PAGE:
Title: Elliot F. Shepard to Walt Whitman, 16 February 1865
Date: February 16, 1865
Source: Transcribed from digital images or a microfilm reproduction of the original item. For a description of the editorial rationale behind our treatment of the correspondence, see our statement of editorial policy.
Location: The Charles E. Feinberg Collection of the Papers of Walt Whitman, 1839–1919, Library of Congress, Washington, D.C.
Whitman Archive ID: loc.00864
Contributors to digital file: Elizabeth Lorang, Joshua Ware, Vanessa Steinroetter, Eric Conrad, Heidi Bean, and Nicole Gray
16th Feby '65
My Dear Walt Whitman:
And to-day I am having a box put up which will start tomorrow.
Captain Wright does not think the boxes will ever reach our boys—but this shall not prevent my trying to get them things to keep the breath of life in them, and to cheer them up3.
Of the articles you enumerate, I omitted tobacco, fearing it could perfume and render the food impalatable. I added dessicated vegetables in its' stead.
It is about time you heard from the first box you sent. Have you?
If the accounts in the papers are correct, we ought to have the boys back again before long. I hope their turn for exchange will come first.
Major Marsh has arrived back at the regiment again, after a short visit here.
A letter from Capt. M. Ready just brings me word that they are in good spirits after the movement on the left.4
Very truly Yours,
Elliot F. Shepard
1. Elliott F. Shepard, of the Fifty-first Regiment, informed George of his promotion on April 16, 1862 (Horace Traubel, With Walt Whitman in Camden [Boston: Small, Maynard & Company, 1906–96], 2:201). Whitman also suspected that Colonel Shepard was responsible for George's promotion to major in 1865. [back]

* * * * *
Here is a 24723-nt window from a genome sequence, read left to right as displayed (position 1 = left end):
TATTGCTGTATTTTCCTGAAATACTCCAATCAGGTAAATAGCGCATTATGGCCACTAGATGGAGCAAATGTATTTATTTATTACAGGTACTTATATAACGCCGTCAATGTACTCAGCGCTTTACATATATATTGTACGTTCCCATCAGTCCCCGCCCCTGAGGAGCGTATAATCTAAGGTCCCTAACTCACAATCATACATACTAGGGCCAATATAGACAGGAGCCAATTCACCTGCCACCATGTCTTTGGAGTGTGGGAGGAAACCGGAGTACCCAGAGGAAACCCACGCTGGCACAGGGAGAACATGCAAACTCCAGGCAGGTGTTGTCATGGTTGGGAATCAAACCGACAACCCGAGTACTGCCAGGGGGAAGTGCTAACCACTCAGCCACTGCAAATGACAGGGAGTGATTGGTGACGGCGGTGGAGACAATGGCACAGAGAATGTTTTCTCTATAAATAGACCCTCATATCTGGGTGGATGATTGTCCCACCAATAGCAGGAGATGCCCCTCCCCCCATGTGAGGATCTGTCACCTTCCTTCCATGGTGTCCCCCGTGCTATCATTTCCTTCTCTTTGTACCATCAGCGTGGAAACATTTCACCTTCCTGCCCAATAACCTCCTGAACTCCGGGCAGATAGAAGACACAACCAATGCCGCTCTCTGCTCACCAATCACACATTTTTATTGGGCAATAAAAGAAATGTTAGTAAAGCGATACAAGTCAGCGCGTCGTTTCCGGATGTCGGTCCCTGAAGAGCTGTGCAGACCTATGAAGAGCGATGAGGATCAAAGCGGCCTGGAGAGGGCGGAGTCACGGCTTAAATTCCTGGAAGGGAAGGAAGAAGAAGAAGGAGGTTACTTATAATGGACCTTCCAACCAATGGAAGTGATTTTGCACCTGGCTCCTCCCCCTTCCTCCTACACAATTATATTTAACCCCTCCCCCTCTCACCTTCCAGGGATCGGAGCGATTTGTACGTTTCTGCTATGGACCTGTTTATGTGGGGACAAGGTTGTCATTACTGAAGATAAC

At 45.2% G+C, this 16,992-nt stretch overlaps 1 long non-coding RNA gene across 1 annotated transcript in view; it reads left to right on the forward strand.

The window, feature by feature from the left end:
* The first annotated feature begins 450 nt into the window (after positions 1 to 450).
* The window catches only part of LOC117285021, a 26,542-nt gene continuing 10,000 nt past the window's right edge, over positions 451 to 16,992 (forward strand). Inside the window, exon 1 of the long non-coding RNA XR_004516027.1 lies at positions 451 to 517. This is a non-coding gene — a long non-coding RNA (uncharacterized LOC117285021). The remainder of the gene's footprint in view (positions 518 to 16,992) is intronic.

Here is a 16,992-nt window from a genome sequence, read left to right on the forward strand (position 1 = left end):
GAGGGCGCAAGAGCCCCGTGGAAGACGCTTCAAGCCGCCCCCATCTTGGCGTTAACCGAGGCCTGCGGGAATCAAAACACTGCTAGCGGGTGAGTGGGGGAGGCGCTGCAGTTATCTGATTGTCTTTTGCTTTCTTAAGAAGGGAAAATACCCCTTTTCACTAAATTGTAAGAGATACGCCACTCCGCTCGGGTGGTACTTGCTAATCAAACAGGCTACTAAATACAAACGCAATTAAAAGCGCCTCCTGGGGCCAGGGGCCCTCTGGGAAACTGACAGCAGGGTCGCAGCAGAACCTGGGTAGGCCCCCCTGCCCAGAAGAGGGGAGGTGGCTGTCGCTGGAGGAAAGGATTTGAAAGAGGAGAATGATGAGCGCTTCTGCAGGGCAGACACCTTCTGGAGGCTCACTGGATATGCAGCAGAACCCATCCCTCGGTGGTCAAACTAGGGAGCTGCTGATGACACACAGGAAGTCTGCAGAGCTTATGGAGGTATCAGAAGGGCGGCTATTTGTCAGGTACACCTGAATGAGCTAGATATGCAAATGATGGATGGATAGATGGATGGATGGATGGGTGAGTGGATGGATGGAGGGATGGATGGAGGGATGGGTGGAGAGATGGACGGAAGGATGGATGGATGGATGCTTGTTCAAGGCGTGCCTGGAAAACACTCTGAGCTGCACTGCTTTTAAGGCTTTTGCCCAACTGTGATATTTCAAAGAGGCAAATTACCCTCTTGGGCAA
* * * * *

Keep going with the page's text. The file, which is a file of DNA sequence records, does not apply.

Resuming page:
2. Captain Charles W. Walton was a member of the Fifty-first Regiment, New York State Volunteers. [back]
3. Lieutenant Colonel John G. Wright was commanding officer of the Fifty-first Regiment. [back]
4. While Walt was with George after the battle of Fredericksburg in 1862, he noted in his diary that, among others, Fred B. McReady, then an orderly sergeant in George's regiment, "used me well" (Charles I. Glicksberg, Walt Whitman and the Civil War [Philadelphia: University of Pennsylvania Press, 1933], 70). McReady sent Whitman a lengthy account of the activities of the Fifty-first regiment from February 9 to April 29, 1864 (Berg Collection, New York Public Library). In the Brooklyn Daily Union of September 22, Whitman noted: "Fred. McReady I know to be as good a man as the war has received out of Brooklyn City" (Emory Holloway, ed., The Uncollected Poetry and Prose of Walt Whitman. [Garden City, New York: Doubleday, Page, 1921], 2:29). On May 6, 1864, McReady was wounded in the hip. [back]